Pakistan’s blasphemy law has claimed the life of another innocent victim. Qutab Rind, a young artist from Jacobabad who was employed at the National College of Arts in Lahore, was killed by his landlord on July 17 over fake blasphemy charges.
The family publicized the case on social media in early August and then the mainstream media picked it up.
According to Qutub’s uncle, Qutub came to Lahore on July 17 along with his two children. He had rented out an apartment and had a dispute with the landlord that day.
The landlord of the flat, identified as Ahsan, approached Qutub and demanded the next month’s rent. Qutub told him that he had already paid the rent and would pay the next month’s rent on the date given in the lease agreement.
The landlord got angry. He called his brother, Waqas Ali, and another accomplice and started beating Qutub with a rod and later pushed him down from the third floor of the house.
Qutub suffered critical injuries. He was taken to the hospital where he died.
“The suspects told police that Qutub had committed blasphemy for which they murdered him,” his uncle told the media. Later police also confirmed that it was a rental dispute which the suspects were trying to hide under the cover of a blasphemy charge. Blasphemy is considered a serious offence in Pakistan.
The controversial blasphemy law of Pakistan has been grossly abused with many people lodging false cases to settle personal scores. In Pakistan alleging that someone has committed blasphemy is a sensitive and risky matter, in many cases it ends in a mob lynching before the accused can be tried in a court of law.
Nearly 70 people had been lynched to death in Pakistan on blasphemy charges whereas another 40 are currently on death row or serving life sentence for blasphemy charges in Pakistan since 1990.
A prominent example is the Mashal Khan murder case. Mashal Khan, 23, was a student of journalism at Abdul Wali Khan University in in the northwestern city of Mardan in Khyber Pakhtunkhwa province. Mashal was lynched to death by his classmates over false allegations of blasphemy. A joint investigation team (JIT) was formed to probe the case and released its report on June 3, 2017 clearing Mashal Khan of all blasphemy allegations. The report mentioned that the lynching was a premeditated murder planned by certain student bodies and university management. The report also mentioned that the prime reason for the murder of Mashal Khan was his constant criticism of the university’s administration.
Power state institutions have uses blasphemy charges as a tool to silence strong and powerful voices speaking out against them. In January 2016, five bloggers — Salman Haider, Waqass Goraya, Aasim Saeed, Ahmed Raza Naseer and Samar Abbas, all famous for promoting liberal views and criticism of Pakistan’s powerful military — went missing. Soon after their abductions, a campaign started on social media alleging that the bloggers ran a blasphemous Facebook page named Bhensa. The campaign led to wide protests against the bloggers, demanding the death penalty for them. The controversial scholar and TV host Aamir Liaqat Hussain made highly charged allegations of blasphemy against the missing bloggers, putting the bloggers and their families’ lives in danger. The Pakistan Electronic Media Regulatory Authority (PEMRA) banned his show for a month after human rights activist Jibran Nasir filed a complaint.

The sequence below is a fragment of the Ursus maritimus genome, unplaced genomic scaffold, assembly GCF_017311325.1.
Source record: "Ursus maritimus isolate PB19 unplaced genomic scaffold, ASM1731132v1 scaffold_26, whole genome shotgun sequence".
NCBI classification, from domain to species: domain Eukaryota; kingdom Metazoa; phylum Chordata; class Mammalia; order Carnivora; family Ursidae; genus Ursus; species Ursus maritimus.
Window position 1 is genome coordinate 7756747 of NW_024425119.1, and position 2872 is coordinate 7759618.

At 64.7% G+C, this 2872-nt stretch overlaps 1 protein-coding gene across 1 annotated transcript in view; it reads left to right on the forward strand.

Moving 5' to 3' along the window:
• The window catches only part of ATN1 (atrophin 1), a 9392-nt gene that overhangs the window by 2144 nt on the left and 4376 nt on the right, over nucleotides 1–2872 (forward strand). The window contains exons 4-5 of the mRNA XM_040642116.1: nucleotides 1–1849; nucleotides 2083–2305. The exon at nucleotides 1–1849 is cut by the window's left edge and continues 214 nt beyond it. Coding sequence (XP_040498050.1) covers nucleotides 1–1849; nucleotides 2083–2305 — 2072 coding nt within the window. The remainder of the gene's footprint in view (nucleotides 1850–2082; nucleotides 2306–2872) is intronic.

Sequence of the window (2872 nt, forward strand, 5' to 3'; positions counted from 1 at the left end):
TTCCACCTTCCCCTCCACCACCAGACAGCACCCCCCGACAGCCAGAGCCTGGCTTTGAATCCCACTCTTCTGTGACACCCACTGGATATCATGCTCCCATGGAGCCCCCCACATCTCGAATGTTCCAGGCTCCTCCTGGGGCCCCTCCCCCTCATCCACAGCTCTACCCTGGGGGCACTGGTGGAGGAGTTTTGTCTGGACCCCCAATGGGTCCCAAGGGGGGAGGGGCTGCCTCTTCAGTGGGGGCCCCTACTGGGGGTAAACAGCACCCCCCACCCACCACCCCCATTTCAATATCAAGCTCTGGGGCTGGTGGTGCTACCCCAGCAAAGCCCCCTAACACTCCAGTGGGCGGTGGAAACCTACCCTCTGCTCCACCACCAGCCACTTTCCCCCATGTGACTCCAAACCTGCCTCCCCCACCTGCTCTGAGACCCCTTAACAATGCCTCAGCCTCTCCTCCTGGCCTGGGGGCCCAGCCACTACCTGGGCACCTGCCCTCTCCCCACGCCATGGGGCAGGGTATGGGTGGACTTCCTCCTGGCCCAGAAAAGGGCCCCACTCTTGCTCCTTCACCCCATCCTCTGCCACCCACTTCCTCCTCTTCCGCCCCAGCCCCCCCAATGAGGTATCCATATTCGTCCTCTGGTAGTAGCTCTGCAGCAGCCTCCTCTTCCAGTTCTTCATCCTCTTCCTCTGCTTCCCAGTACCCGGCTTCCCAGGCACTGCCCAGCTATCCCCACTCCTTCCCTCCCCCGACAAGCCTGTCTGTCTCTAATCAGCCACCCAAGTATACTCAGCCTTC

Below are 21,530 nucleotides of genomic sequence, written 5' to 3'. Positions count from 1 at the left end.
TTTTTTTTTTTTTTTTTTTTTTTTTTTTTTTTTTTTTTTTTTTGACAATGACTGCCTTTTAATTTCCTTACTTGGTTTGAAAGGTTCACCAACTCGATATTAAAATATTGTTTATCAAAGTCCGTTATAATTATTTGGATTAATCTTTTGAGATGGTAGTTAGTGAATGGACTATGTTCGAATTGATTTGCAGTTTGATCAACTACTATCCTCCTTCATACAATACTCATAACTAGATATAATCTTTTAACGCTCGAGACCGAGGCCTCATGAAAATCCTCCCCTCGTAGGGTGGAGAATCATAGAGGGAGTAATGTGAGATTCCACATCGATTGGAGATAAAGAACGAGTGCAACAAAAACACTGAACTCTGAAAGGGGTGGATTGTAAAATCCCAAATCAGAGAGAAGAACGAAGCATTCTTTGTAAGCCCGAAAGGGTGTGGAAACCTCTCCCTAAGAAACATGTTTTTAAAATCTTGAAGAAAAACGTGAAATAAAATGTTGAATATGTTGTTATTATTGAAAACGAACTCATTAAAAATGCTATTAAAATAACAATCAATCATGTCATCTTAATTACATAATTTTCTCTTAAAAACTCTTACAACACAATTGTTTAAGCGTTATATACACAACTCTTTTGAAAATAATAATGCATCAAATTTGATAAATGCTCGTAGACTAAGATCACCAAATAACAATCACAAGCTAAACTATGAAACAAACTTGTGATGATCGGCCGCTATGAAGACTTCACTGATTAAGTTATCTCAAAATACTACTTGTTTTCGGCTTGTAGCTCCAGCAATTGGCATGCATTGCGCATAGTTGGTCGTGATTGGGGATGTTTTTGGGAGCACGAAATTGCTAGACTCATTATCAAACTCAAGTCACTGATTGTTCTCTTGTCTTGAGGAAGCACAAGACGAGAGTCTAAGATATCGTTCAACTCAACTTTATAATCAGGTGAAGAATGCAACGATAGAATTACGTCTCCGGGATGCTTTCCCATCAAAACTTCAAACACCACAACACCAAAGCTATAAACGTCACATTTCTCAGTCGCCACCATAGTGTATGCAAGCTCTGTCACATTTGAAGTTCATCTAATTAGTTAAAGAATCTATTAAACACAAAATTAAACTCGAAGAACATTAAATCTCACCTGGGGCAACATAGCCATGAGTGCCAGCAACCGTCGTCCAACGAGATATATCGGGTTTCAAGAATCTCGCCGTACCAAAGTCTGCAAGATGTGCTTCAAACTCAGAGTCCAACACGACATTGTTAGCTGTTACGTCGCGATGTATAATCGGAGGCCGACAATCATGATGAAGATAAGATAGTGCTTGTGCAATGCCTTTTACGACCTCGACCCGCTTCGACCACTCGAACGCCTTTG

Four of the missing bloggers were released in the end of January. Soon after that, they left the country. In March 2017, Waqass Goraya said a “government institution” with links to the military held him and tortured him.
In December 2017, Islamabad High Court cleared all the bloggers of blasphemy charges after Federal Investigation Agency (FIA) found no incriminating evidence against the accused.
A Senate Special Committee on Human Rights recommended that perpetrators of false accusations of blasphemy be given the same punishment as set for those convicted for blasphemy.
This recommendation was criticized by other senate members alleging that the committee wants to change the blasphemy law.
Former cricketer and politician Imran Khan, whose party won the recent general elections, is soon going to take charge as the next prime minister of Pakistan. During his election campaign, Khan vowed to defend the blasphemy law. His statement brought severe criticism from human rights supporters in the country. Now, just few days from Khan taking the oath as Pakistan’s 19th Prime Minister, there is little room to hope that he would bring amendments to the blasphemy law to stop its misuse for person reasons.
Tehreem Azeem is a digital media journalist based in Lahore, Pakistan. She reports on issues related to blasphemy law, censorship and human rights violation.